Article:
Marksteiner: Were there more varieties before Prohibition, or less?
Rorick: Different varieties. There was essentially no Chardonnay. Cabernet was around but was definitely not the most interesting or the most widely planted grape. California has a strong tradition of experimentation and adopting new varieties. California was one of the first places in North America that was seen as being actually viable for Vinifera varieties.
Marksteiner: Why is California so great for wine?
Rorick: Initially it was seen as the best place in the continental US for growing Vinifera because the climate was mild enough and similar enough to the European, Mediterranean climate that you didn’t have to use the American hybrids or native American varieties. You could grow wine like the Europeans did. That was a big, big deal because you couldn’t do that on the East Coast and in the South. California was the place where you could grow whatever you wanted and it turned out great. You didn’t have any problems with excess humidity in the summer, or rot. You didn’t have too much rain in the summer. That’s why it was the most amazing place. There are a lot of other factors, like having a huge influx of population during the Gold Rush, which meant there was suddenly a huge number of people that weren’t there before, who were all more than happy to get drunk when they had money in their pocket. The demand was there. Suddenly you had all this acreage that you could plant and you had an instant customer base. You’re able to establish a fairly large industry in a really short period of time.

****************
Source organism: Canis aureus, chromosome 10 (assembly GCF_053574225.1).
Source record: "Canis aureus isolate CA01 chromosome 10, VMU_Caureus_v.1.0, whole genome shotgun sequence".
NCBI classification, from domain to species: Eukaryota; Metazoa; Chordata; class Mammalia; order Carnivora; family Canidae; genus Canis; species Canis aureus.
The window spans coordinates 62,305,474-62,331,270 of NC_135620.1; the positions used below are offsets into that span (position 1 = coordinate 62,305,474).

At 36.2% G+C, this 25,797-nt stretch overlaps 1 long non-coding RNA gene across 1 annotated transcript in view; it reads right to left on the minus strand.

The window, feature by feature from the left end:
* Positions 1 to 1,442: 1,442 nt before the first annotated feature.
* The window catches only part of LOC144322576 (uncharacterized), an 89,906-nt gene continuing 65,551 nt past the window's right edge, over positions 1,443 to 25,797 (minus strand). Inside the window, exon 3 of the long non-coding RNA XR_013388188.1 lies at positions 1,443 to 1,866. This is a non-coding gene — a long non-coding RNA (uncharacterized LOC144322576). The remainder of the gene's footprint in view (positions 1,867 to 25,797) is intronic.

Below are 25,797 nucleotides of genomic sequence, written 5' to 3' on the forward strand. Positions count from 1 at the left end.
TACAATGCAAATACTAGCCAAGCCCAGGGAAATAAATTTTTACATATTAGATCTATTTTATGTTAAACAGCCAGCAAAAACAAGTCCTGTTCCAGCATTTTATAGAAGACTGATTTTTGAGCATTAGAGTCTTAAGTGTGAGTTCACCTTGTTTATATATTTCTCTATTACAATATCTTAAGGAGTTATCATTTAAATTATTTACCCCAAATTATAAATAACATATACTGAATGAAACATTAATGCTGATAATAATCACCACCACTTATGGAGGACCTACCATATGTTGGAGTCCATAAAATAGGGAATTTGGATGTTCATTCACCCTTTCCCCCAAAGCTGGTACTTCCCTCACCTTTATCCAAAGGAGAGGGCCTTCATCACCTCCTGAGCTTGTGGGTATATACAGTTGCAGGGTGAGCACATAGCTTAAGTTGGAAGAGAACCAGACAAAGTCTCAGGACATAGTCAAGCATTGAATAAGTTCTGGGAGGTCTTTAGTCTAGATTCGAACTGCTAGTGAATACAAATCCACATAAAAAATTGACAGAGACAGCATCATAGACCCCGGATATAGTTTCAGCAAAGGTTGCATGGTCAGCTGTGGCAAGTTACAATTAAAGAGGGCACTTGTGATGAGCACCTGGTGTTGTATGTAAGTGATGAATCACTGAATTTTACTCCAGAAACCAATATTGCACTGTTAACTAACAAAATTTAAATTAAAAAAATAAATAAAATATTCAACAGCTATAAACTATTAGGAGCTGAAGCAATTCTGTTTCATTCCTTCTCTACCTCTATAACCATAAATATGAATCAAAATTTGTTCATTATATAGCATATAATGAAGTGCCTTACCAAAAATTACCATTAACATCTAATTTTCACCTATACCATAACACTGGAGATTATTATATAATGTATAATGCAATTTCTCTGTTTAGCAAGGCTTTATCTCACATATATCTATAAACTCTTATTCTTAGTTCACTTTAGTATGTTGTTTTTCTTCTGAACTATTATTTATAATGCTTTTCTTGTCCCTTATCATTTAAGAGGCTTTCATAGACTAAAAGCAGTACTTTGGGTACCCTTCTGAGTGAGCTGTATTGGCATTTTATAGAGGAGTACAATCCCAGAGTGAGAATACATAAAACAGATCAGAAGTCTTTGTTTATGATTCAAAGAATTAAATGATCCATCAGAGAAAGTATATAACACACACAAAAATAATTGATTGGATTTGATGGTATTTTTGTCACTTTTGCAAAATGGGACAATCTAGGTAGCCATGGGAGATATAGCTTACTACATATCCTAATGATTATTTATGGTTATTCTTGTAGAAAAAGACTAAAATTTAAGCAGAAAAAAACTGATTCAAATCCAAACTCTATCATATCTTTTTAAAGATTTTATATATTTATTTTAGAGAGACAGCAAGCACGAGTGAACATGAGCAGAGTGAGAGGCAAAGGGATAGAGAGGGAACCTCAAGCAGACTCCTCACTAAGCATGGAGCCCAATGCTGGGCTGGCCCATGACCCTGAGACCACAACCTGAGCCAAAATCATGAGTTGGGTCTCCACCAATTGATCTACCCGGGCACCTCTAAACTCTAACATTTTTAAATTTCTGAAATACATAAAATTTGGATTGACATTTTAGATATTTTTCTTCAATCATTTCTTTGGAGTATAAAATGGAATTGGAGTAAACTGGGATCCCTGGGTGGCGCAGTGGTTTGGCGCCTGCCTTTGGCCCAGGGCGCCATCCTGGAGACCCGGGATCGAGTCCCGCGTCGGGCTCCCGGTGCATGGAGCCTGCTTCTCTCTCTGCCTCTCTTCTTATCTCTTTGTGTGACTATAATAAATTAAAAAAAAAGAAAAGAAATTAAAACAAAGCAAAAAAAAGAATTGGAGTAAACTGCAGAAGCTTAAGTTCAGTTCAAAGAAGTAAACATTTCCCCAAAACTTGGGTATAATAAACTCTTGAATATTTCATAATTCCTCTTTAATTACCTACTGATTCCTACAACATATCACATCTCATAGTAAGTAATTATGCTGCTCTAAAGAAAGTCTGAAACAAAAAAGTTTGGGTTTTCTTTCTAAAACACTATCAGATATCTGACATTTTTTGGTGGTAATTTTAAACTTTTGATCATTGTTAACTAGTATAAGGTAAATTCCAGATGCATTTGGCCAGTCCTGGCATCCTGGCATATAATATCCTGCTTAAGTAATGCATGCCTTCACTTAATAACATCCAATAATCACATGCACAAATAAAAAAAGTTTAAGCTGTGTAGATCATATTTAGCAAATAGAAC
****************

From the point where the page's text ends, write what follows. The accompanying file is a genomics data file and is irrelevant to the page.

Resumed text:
Marksteiner: How has your life changed since starting Forlorn Hope?
Rorick: Running a vineyard means that you are tied to an agricultural pursuit, being dependent on the vagaries of nature for your livelihood, something you have really no control over. You can’t dictate whether you get rain at all or at the wrong time or when the frosts come. In 2015, we almost lost the whole vineyard and winery to the Butte Fire. We managed to stop the fire one ridge north of us. It’s such a helpless feeling. You see just this force of nature, something you can’t really do anything about, bearing down. That would have been a major catastrophe.
Marksteiner: People buy Chardonnay because they know what it is, and maybe the waiter recommended it. And so winemakers keep making it. Why do you see this as a problem?